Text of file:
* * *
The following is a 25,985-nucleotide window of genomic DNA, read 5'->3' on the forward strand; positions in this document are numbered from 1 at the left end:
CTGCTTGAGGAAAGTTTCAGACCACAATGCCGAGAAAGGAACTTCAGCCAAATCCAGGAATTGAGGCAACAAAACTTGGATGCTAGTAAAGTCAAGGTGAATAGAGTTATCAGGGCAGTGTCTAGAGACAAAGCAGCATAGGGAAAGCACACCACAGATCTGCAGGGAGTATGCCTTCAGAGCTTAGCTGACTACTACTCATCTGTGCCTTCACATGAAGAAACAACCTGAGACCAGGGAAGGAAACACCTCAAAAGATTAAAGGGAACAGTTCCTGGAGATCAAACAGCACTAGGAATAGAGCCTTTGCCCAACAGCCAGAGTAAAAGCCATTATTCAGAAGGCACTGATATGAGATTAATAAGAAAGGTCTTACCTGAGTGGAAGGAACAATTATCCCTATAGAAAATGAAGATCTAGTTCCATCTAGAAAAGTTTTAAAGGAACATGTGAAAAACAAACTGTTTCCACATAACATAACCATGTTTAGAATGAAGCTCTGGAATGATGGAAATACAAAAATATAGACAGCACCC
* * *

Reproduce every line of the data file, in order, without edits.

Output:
The following is a 25,985-nucleotide window of genomic DNA, read 5'->3' on the forward strand; positions in this document are numbered from 1 at the left end:
CTGCTTGAGGAAAGTTTCAGACCACAATGCCGAGAAAGGAACTTCAGCCAAATCCAGGAATTGAGGCAACAAAACTTGGATGCTAGTAAAGTCAAGGTGAATAGAGTTATCAGGGCAGTGTCTAGAGACAAAGCAGCATAGGGAAAGCACACCACAGATCTGCAGGGAGTATGCCTTCAGAGCTTAGCTGACTACTACTCATCTGTGCCTTCACATGAAGAAACAACCTGAGACCAGGGAAGGAAACACCTCAAAAGATTAAAGGGAACAGTTCCTGGAGATCAAACAGCACTAGGAATAGAGCCTTTGCCCAACAGCCAGAGTAAAAGCCATTATTCAGAAGGCACTGATATGAGATTAATAAGAAAGGTCTTACCTGAGTGGAAGGAACAATTATCCCTATAGAAAATGAAGATCTAGTTCCATCTAGAAAAGTTTTAAAGGAACATGTGAAAAACAAACTGTTTCCACATAACATAACCATGTTTAGAATGAAGCTCTGGAATGATGGAAATACAAAAATATAGACAGCACCC